For example, a business transaction might involve confirming a shipping address, charging the customer and creating an order. If one of these steps fails, all should fail.


Consistency is the second stage of the ACID model. A transaction either creates a new and valid state of data or, if any failure occurs, returns all data to its state before the transaction was started.

For example, a column in a database may only have the values for Days as “Monday” to “Sunday”. If a user were to introduce a new day, then the consistency rules for the database would not allow it.


Transactions require concurrency control mechanisms, and they guarantee correctness even when being interleaved. Isolation brings us the benefit of hiding uncommitted state changes from the outside world, as failing transactions shouldn’t ever corrupt the state of the system. Isolation is achieved through concurrency control using pessimistic or optimistic locking mechanisms

Here is an example: If Bob issues a transaction against a database while Harry issues a different transaction, both transactions should operate on the database in isolation. The database should either perform Bob’s entire transaction before executing Harry’s or vice-versa. This prevents Bob’s transaction from reading intermediate data produced as a side effect of part of Harry’s transaction that will not eventually be committed to the database.

Bob’s Transaction Harry’s Transaction
Read Bob balance  
Deduct $100 for Read Bob’s balance
movie which is $900 not
Update account with Add $600 to Bob’s
$900 account
  Update Bob’s account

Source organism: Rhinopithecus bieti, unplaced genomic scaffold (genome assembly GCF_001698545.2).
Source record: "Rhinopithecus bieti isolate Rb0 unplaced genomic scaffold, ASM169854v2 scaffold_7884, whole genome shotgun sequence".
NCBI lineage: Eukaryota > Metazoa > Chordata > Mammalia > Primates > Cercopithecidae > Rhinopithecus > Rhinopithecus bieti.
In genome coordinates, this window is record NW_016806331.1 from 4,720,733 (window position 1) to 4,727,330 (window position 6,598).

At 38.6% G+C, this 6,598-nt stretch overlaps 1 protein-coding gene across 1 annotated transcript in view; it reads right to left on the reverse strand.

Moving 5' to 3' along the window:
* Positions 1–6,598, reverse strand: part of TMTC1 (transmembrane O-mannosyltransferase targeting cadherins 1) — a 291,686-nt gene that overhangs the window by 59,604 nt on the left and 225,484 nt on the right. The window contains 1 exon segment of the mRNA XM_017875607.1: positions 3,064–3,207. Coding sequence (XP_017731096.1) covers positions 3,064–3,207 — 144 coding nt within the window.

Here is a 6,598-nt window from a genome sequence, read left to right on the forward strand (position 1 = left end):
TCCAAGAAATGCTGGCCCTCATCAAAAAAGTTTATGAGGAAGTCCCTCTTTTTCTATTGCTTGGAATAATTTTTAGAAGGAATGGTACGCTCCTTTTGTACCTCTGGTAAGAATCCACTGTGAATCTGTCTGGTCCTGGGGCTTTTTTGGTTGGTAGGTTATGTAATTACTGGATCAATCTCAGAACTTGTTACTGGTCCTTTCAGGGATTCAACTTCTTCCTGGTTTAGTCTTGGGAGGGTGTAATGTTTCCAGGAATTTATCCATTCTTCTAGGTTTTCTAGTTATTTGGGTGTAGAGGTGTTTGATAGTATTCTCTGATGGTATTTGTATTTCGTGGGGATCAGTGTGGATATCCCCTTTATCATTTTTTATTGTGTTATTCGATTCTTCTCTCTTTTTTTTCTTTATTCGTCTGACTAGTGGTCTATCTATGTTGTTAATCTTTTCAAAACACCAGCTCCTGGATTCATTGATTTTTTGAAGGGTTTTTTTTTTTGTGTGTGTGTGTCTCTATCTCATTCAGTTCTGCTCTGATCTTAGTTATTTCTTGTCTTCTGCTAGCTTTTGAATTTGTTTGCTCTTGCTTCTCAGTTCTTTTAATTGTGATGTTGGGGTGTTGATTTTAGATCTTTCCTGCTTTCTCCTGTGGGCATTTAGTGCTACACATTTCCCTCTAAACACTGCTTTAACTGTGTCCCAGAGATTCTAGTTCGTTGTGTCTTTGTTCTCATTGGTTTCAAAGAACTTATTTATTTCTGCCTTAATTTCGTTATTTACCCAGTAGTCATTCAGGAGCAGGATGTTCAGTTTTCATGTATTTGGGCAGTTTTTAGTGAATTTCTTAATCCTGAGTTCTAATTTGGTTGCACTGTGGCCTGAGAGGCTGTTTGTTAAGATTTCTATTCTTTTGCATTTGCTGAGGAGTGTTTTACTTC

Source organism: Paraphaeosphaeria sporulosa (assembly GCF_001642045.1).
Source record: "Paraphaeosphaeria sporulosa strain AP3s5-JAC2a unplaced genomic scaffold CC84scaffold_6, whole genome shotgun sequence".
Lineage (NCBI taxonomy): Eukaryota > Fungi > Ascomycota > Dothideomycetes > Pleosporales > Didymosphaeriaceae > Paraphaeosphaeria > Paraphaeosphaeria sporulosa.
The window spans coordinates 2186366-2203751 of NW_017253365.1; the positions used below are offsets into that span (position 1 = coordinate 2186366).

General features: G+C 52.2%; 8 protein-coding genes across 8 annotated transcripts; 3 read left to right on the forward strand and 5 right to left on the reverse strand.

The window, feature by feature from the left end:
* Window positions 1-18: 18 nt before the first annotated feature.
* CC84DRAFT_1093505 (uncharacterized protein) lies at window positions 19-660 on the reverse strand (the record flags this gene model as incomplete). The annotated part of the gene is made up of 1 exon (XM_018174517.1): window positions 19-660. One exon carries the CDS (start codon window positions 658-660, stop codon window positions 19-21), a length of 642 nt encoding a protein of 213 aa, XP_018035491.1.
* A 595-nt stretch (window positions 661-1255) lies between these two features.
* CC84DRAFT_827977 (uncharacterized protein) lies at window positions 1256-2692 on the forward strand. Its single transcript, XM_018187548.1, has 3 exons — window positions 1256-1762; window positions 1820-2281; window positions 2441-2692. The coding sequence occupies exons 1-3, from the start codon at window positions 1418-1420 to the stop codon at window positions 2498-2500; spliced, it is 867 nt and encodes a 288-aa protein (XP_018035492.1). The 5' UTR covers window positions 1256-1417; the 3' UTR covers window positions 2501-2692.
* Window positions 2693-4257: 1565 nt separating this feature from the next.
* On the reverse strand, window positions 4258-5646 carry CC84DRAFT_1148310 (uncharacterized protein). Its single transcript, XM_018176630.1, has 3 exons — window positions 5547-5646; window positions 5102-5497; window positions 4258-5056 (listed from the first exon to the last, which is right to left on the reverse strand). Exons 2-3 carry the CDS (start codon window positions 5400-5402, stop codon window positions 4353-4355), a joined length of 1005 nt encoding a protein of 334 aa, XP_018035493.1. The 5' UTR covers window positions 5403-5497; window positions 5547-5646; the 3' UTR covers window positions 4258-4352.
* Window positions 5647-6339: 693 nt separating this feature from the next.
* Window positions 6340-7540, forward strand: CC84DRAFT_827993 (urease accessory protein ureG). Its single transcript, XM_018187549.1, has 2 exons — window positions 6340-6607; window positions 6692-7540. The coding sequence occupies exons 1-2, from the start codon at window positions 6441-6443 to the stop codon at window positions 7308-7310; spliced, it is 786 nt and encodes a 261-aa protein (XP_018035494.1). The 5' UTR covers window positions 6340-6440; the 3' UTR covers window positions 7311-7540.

(total = $1500 not

It is important to note that the isolation property does not ensure that a specific transaction will execute first, only that they will not interfere with each other.


After the successful completion of a transaction in the system, the data remains in the correct state, even in case of a failure and system restart.

The Need for BASE Models

Let’s go through the lifecycle of an application to understand the need for the BASE model. Let’s suppose an e-commerce application is developed. At the initial soft launch, the database is moved from a local workstation to a shared, remotely hosted MySQL instance with a well-defined schema. As soon as the application becomes popular, a problem arises. There are just too many reads hitting the database.

This is quite usual with any application. The first attempt would be to cache frequently executed queries. Generally, memcached or any third-party cache providers like EHCache, OSCache, are employed

for caching. But note that the reads are no longer in compliance with the ACID model. The data is inconsistent because it is in more than one place. This also means that the cache is serving older/stale data till the time DB updates the cache.

As the application’s popularity grows, new features like faceted search, on-page check out, customer reviews, live chat, etc. are introduced. If each feature was in its table, hundreds of joins would be required to prepare such a page. This would increase query complexity. To avoid too many joins, denormalization must be done.